acropruritic granuloma
see acral lick dermatitis.
apical granuloma
modified granulation tissue containing elements of chronic inflammation located adjacent to the root apex of a tooth with infected necrotic pulp.
canine eosinophilic granuloma
see eosinophilic granuloma.
cholesterol granuloma
coccidioidal granuloma
the secondary, progressive, chronic (granulomatous) stage of coccidioidomycosis.
dental granuloma
one usually surrounded by a fibrous sac continuous with the periodontal ligament and attached to the root apex of a tooth.
enzootic nasal granuloma
see enzootic nasal granuloma.
equine dermal granuloma
feline lick granuloma
see feline eosinophilic granuloma complex.
granuloma fissuratum
a firm, whitish, fissured, fibrotic granuloma of the gum and buccal mucosa, occurring on an edentulous alveolar ridge and between the ridge and the cheek.
foreign body granuloma
a localized histiocytic reaction to a foreign body in the tissue.
idiopathic sterile g's
occur in dogs and cats; the lesions are painless and may become ulcerated and secondarily infected. An immune-mediated cause is suspected and the lesions often respond to treatment with corticosteroids or other immunomodulating drugs. Sometimes lesions regress spontaneously.
infectious granuloma
infection by one of the systemic mycotic fungal agents which result in a granulomatous lesion in the skin.
intestinal eosinophilic granuloma
see angiostrongyluscostaricensis.
linear granuloma
well-delineated, elevated plaques with an eroded surface that occur in a linear pattern, usually on the caudal aspect of the hindleg(s) of cats. Pruritus is variable. Similar lesions may also occur in the oral cavity and on the lips. See also feline eosinophilic granuloma complex.
lipoid granuloma
a granuloma containing lipoid cells; xanthoma.
lipophagic granuloma
a granuloma attended by the loss of subcutaneous fat.
mycotic granuloma
palisading granuloma
one characterized by the arrangement of histiocytes surrounding a focus of fibrin, foreign material, degenerating collagen.
paracoccidioidal granuloma
paracoccidioidomycosis.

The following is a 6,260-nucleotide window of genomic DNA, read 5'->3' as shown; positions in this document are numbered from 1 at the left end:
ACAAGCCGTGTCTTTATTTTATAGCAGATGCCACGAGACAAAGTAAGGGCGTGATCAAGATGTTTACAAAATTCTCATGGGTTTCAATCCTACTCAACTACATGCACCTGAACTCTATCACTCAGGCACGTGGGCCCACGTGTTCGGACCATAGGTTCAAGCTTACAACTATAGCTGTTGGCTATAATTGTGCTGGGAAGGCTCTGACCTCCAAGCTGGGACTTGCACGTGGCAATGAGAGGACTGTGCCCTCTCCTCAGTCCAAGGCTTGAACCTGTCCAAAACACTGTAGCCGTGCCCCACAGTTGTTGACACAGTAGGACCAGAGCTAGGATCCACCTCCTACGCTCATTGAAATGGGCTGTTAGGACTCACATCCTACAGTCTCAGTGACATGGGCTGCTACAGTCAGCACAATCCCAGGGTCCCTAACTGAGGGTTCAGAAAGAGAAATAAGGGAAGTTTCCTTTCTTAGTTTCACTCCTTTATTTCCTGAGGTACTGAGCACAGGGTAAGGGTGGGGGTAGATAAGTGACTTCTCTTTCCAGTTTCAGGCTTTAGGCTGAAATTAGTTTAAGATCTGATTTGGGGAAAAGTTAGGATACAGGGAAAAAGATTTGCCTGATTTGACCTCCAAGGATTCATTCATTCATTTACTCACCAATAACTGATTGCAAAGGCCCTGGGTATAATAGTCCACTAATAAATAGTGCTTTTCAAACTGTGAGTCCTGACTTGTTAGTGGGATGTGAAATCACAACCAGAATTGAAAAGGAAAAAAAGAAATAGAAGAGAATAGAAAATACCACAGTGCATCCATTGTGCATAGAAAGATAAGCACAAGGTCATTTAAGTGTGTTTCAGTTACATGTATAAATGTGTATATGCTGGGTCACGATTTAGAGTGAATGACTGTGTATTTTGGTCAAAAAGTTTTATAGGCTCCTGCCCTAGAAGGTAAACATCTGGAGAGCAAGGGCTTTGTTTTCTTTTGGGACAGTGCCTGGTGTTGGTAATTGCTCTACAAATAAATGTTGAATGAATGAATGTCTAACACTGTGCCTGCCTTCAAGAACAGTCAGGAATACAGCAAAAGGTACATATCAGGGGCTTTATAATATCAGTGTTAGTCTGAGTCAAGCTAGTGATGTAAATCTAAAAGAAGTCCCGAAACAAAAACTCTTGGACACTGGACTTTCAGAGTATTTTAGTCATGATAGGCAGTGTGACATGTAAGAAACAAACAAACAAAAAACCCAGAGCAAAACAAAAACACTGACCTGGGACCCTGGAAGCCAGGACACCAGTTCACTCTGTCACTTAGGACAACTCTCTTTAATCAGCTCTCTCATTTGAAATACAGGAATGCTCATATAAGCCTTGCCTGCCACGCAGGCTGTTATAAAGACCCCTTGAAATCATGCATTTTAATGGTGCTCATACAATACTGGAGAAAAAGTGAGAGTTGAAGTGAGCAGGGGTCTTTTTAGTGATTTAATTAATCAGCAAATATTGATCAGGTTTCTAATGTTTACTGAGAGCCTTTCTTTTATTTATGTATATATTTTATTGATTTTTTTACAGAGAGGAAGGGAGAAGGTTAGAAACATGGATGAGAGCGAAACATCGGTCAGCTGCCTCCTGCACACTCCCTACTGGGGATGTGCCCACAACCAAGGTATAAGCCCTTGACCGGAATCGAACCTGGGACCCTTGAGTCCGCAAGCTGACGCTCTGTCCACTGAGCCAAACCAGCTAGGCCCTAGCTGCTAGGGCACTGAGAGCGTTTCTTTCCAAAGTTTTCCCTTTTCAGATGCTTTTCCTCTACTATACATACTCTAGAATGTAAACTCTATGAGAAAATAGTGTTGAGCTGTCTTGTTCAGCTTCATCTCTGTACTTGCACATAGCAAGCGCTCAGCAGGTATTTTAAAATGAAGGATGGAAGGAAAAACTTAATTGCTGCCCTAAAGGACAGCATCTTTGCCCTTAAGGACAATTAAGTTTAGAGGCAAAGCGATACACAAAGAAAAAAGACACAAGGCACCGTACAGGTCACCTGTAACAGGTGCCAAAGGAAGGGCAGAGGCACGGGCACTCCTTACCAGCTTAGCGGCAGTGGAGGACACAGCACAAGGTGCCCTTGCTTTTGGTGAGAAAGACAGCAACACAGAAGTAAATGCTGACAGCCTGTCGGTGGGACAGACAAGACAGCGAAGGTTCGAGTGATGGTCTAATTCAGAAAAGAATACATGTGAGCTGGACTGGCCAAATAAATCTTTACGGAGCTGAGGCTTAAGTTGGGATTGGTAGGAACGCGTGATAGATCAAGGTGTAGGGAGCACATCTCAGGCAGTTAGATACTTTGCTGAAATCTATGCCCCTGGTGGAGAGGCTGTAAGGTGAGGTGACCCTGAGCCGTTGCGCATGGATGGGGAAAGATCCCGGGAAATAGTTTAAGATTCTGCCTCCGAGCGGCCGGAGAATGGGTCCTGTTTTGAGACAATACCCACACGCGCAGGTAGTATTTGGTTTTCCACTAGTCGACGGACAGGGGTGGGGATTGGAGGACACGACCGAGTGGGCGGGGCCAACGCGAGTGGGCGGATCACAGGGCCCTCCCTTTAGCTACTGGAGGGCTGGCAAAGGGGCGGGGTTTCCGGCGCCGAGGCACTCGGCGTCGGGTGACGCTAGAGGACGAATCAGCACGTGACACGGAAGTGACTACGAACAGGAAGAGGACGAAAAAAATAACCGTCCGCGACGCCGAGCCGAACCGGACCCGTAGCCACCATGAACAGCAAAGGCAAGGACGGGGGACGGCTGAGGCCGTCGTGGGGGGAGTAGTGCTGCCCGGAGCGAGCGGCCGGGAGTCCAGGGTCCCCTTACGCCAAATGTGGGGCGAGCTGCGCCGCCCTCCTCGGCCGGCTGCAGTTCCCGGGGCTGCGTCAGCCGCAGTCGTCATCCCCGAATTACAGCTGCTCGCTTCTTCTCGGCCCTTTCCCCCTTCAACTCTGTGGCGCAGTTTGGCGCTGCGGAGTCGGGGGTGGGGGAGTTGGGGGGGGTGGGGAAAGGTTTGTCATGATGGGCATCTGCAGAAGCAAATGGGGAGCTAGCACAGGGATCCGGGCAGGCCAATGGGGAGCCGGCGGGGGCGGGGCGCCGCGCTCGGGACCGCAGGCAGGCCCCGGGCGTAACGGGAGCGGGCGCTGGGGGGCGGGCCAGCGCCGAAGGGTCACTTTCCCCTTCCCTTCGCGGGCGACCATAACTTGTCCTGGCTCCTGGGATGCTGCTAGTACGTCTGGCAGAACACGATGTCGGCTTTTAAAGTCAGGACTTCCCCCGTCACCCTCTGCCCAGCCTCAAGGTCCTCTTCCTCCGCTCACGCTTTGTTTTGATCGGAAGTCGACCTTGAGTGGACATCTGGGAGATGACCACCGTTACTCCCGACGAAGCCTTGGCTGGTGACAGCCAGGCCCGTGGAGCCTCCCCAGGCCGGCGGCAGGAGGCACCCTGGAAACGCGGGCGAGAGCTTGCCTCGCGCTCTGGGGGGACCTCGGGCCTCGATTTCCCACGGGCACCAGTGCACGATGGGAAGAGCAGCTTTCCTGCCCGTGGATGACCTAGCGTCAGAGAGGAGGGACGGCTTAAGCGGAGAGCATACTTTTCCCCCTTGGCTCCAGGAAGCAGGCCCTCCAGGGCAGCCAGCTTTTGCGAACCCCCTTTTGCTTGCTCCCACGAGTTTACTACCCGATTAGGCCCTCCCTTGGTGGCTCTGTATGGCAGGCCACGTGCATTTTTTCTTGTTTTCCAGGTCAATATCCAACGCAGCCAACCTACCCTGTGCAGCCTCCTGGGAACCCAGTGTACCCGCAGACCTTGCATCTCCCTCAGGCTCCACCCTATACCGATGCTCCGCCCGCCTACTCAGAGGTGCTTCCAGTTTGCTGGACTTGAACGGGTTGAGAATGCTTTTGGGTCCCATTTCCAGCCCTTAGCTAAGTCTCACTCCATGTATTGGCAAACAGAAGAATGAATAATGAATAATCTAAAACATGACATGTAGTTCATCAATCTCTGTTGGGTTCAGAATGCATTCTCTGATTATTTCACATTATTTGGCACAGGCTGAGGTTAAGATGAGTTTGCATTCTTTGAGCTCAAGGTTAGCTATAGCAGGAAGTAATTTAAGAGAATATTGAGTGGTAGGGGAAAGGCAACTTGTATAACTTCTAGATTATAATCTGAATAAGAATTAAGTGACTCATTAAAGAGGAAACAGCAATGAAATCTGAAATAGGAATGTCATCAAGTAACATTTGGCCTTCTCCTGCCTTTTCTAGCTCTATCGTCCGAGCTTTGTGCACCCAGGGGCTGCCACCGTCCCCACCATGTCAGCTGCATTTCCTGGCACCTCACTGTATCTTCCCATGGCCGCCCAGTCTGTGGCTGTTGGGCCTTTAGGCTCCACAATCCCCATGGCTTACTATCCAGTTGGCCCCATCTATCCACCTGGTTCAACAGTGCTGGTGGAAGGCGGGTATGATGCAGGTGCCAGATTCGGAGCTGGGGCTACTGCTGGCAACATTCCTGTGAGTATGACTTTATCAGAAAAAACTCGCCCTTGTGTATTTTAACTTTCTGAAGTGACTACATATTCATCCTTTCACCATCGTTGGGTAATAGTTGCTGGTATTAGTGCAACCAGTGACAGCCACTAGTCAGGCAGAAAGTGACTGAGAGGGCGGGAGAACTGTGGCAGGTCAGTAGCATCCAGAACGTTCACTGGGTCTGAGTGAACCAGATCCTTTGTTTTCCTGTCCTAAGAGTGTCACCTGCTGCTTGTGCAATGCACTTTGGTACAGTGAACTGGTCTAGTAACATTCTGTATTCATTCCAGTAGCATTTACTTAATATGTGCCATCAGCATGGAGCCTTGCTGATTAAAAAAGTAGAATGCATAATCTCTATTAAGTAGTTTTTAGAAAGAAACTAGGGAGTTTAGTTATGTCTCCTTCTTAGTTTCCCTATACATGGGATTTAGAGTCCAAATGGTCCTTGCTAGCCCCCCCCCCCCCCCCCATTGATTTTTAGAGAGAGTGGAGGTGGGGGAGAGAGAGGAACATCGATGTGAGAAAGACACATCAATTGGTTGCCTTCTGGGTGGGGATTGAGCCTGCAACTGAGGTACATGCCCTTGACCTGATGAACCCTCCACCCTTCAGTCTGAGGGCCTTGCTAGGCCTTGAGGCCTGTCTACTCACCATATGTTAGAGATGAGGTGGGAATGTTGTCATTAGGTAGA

peripheral giant cell reparative granuloma
a pedunculated or sessile lesion of the gingivae or alveolar ridge, apparently arising from the periodontium or mucoperiosteum, and usually due to trauma. It is uncommon in humans and animals. Called also reparative granuloma of the jaw.
pressure point granuloma
see pressure points.
pyogenic granuloma
a benign, solitary, nodule resembling granulation tissue, found anywhere on the body, commonly intraorally, usually at the site of trauma as a response of the tissues to a nonspecific infection.
reparative granuloma of the jaw
see peripheral giant cell reparative granuloma (above).
sperm granuloma
granuloma of the epididymis caused by leakage of spermatozoa from the efferent tubules or the epididymis into surrounding tissue. May be due to trauma, infection or to congenital defects in the duct system.
staphylococcal granuloma
a large mass containing small abscesses, found in the wall of the uterus of the sow. See also botryomycosis.
telangiectatic granuloma
a form characterized by numerous dilated blood vessels.
tuberculous granuloma
the lesion of tuberculosis and the prototype of granulomatous inflammation. It is composed of histiocytes and epithelioid cells surrounded by giant cells of the Langhans type, lymphocytes and fibroblasts. Bacteria are found in the cytoplasm of the epithelioid and giant cells.
ulcerative granuloma of swine
see ulcerative granuloma of swine.
venereal granuloma
see canine transmissible venereal tumor.
References in periodicals archive ?
Pyogenic granuloma of the hard palate: A case report and review of the literature.
Hence ICAM-1 & VCAM-1 play an important role in the pathogenesis and development of periodontal diseases [23], odontogenic keratocyst & ameloblastoma [24], however, no study up to our knowledge had investigated the expression and role of ICAM-1 and VCAM-1 in other common oral lesions like pyogenic granuloma.
Pyogenic granuloma is thought to be a reactive lesion occuring as a response to small trauma, local irritation and hormonal factors (3,5).
The etiology of pyogenic granuloma is thought to involve an imbalance between inhibitors and enhancers of angiogenesis.
A hemangioma or pyogenic granuloma should be considered in any patient with a history of bleeding from the oral cavity.
1) He introduced the term vegetant intravascular hemangioendothelioma, but intravascular angiomatosis, intravenous pyogenic granuloma, Masson disease, intravenous papillary endothelial hyperplasia, and intravenous vascular proliferation are the other synonyms used to describe this lesion.
The clinical and imaging differential diagnosis of a nasal mass should include hemangioma, malignant vascular tumor (angiosarcoma), pyogenic granuloma (lobular capillary hemangioma), nasal polyp, and hamartoma.
The differential diagnosis includes hamartomas, pyogenic granuloma, arteriovenous malformation, (2) and nasal polyps.
Pathology on all specimens was consistent with exuberant pyogenic granuloma.
In cases of pyogenic granuloma, however, the radiologic evidence of destruction and invasion seen with a hemangioma is not present; also, a hemangioma does not exhibit the secondary inflammatory changes that are frequently seen in pyogenic granuloma.
Also, the large pyogenic granuloma was displaced superiorly out of the posterior glottis.